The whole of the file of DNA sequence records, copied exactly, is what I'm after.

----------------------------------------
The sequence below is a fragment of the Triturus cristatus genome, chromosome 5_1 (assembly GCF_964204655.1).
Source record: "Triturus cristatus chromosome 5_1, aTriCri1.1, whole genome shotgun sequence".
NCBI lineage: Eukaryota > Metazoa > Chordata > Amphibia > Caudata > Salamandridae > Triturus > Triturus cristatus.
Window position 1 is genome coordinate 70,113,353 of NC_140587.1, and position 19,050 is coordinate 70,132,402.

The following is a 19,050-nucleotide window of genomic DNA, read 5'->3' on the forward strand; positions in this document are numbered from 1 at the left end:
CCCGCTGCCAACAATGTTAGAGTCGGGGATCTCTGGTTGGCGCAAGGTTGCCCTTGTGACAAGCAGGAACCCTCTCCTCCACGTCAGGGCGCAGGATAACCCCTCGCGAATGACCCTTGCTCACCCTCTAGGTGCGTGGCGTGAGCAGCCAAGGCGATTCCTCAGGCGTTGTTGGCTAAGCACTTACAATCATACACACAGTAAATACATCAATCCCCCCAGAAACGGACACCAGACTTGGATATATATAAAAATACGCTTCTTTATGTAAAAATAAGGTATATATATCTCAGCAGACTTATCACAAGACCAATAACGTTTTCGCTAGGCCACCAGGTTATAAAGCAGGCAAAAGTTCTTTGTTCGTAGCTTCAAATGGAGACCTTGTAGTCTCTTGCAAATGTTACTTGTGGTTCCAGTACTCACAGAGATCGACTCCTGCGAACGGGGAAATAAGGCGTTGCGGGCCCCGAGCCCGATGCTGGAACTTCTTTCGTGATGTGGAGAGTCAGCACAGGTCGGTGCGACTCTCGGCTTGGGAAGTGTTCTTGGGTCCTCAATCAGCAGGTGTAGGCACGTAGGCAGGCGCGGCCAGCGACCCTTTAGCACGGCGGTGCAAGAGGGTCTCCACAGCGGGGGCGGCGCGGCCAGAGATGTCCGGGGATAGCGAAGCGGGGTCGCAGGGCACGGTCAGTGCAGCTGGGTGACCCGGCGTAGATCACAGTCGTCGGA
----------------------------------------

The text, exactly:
The sequence below is a fragment of the Triturus cristatus genome, chromosome 5_1 (assembly GCF_964204655.1).
Source record: "Triturus cristatus chromosome 5_1, aTriCri1.1, whole genome shotgun sequence".
NCBI lineage: Eukaryota > Metazoa > Chordata > Amphibia > Caudata > Salamandridae > Triturus > Triturus cristatus.
Window position 1 is genome coordinate 70,113,353 of NC_140587.1, and position 19,050 is coordinate 70,132,402.

The following is a 19,050-nucleotide window of genomic DNA, read 5'->3' on the forward strand; positions in this document are numbered from 1 at the left end:
CCCGCTGCCAACAATGTTAGAGTCGGGGATCTCTGGTTGGCGCAAGGTTGCCCTTGTGACAAGCAGGAACCCTCTCCTCCACGTCAGGGCGCAGGATAACCCCTCGCGAATGACCCTTGCTCACCCTCTAGGTGCGTGGCGTGAGCAGCCAAGGCGATTCCTCAGGCGTTGTTGGCTAAGCACTTACAATCATACACACAGTAAATACATCAATCCCCCCAGAAACGGACACCAGACTTGGATATATATAAAAATACGCTTCTTTATGTAAAAATAAGGTATATATATCTCAGCAGACTTATCACAAGACCAATAACGTTTTCGCTAGGCCACCAGGTTATAAAGCAGGCAAAAGTTCTTTGTTCGTAGCTTCAAATGGAGACCTTGTAGTCTCTTGCAAATGTTACTTGTGGTTCCAGTACTCACAGAGATCGACTCCTGCGAACGGGGAAATAAGGCGTTGCGGGCCCCGAGCCCGATGCTGGAACTTCTTTCGTGATGTGGAGAGTCAGCACAGGTCGGTGCGACTCTCGGCTTGGGAAGTGTTCTTGGGTCCTCAATCAGCAGGTGTAGGCACGTAGGCAGGCGCGGCCAGCGACCCTTTAGCACGGCGGTGCAAGAGGGTCTCCACAGCGGGGGCGGCGCGGCCAGAGATGTCCGGGGATAGCGAAGCGGGGTCGCAGGGCACGGTCAGTGCAGCTGGGTGACCCGGCGTAGATCACAGTCGTCGGA